Medications can serve a vital role in your health and wellbeing but medication therapy can also be very complex. Therefore, it is important that you have an open conversation with your caregivers so that they are aware of all of the medications you are taking. This must include prescription medications, over-the-counter medications, vitamins, minerals, herbals and other supplements or natural products. This will allow healthcare provides to manage you with the safest, most effective care possible.
Here are some things you can do:
- Bring a list of your medications with you to the hospital or to your doctor visits. If you bring your medications with you, particularly to the hospital, make sure there is someone that can take them home for you after you are admitted. Don’t worry, if that isn’t an option we can make sure they are safely stored in the Pharmacy and sent home with you upon discharge.
- Keep a list of all of your medication and food allergies or intolerances and your reactions to them.
- Whenever you are prescribed a new medication make sure your doctor or pharmacist tells you what it is for and what the most common side affects you might experience. Make sure they tell you in a way you understand. Ask questions and have a spouse, family member or friend help you.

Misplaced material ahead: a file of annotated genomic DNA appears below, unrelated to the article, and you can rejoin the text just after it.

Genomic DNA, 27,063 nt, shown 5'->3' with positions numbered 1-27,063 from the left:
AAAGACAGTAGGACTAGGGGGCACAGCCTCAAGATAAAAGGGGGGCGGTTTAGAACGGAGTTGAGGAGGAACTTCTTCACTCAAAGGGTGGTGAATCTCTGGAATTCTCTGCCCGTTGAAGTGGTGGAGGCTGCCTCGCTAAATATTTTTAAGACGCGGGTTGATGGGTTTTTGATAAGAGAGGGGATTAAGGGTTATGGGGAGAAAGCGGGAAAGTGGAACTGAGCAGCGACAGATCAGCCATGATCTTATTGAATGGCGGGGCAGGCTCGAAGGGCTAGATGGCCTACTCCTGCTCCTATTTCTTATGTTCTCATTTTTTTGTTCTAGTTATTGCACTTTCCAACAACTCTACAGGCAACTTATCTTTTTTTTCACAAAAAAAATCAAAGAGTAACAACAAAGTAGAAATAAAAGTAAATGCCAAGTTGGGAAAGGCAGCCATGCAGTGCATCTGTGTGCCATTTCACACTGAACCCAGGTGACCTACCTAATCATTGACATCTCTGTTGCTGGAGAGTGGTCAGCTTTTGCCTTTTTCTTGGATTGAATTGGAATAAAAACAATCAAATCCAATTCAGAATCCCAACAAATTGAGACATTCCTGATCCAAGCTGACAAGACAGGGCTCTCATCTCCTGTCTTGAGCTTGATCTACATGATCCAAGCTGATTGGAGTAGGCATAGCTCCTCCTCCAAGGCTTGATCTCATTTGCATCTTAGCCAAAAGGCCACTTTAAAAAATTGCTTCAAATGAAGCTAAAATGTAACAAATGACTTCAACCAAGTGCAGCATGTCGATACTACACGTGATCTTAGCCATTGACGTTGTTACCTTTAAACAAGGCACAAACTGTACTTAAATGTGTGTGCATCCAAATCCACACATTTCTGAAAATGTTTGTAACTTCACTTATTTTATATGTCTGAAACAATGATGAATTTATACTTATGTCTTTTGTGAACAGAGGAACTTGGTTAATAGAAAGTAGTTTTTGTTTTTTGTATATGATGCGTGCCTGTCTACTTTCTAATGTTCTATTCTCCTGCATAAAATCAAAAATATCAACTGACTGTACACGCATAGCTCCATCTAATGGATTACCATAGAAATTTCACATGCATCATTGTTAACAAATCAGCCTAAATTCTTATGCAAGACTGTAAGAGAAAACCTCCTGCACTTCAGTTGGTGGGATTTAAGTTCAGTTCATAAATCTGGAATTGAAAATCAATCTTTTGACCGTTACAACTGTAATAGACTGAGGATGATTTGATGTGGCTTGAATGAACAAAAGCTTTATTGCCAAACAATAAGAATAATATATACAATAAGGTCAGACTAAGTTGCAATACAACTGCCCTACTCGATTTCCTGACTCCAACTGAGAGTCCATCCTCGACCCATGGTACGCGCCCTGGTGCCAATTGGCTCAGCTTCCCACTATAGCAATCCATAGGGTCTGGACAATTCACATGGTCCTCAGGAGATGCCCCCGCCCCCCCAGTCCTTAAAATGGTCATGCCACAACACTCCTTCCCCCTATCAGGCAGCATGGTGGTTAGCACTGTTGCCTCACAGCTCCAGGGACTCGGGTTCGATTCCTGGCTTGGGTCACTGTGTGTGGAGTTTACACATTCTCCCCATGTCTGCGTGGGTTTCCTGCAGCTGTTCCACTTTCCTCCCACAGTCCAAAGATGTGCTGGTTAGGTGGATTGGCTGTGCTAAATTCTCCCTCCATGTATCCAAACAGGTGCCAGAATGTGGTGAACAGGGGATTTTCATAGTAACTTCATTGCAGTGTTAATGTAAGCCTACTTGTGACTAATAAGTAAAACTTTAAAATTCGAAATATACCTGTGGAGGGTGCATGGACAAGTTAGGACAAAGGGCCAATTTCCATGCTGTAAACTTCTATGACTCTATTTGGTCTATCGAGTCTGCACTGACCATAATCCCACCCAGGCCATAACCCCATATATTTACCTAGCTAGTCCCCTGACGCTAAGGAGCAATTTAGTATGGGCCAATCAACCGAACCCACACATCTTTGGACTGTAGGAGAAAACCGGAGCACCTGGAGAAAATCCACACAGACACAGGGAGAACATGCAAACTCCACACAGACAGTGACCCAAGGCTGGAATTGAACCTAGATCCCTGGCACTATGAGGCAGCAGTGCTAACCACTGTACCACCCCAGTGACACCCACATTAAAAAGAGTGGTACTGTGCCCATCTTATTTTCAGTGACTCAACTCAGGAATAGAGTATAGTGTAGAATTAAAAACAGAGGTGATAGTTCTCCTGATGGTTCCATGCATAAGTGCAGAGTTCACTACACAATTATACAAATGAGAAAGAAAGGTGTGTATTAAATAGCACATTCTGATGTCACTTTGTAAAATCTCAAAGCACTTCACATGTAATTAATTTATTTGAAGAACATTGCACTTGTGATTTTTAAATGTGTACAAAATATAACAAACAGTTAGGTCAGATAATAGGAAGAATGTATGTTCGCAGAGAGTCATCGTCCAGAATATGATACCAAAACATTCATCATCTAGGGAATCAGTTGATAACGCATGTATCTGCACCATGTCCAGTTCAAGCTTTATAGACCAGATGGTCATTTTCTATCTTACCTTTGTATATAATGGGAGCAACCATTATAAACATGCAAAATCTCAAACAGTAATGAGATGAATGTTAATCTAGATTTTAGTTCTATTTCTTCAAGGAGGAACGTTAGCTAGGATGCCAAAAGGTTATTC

- Look at all medications before you take them. Some may look different than those you take at home. The medication being given to you might be a generic medication, or a commonly used substitute. If you have questions, make sure to ask your doctor or pharmacist.
- While in the hospital, do not let anyone give you any medications before scanning you and the medications each and every time. Trinity electronic system helps ensure that every medication given is the right one, for the right patient, and at the right time.
- Before you are discharged, ask the doctor, nurse or pharmacist to go over your medications with you, particularly new ones. Make sure your list is up to date when you leave the hospital.
- Always be involved with your care or have someone that is able to help you. Perhaps most importantly, ask questions and demand answers. It is your care.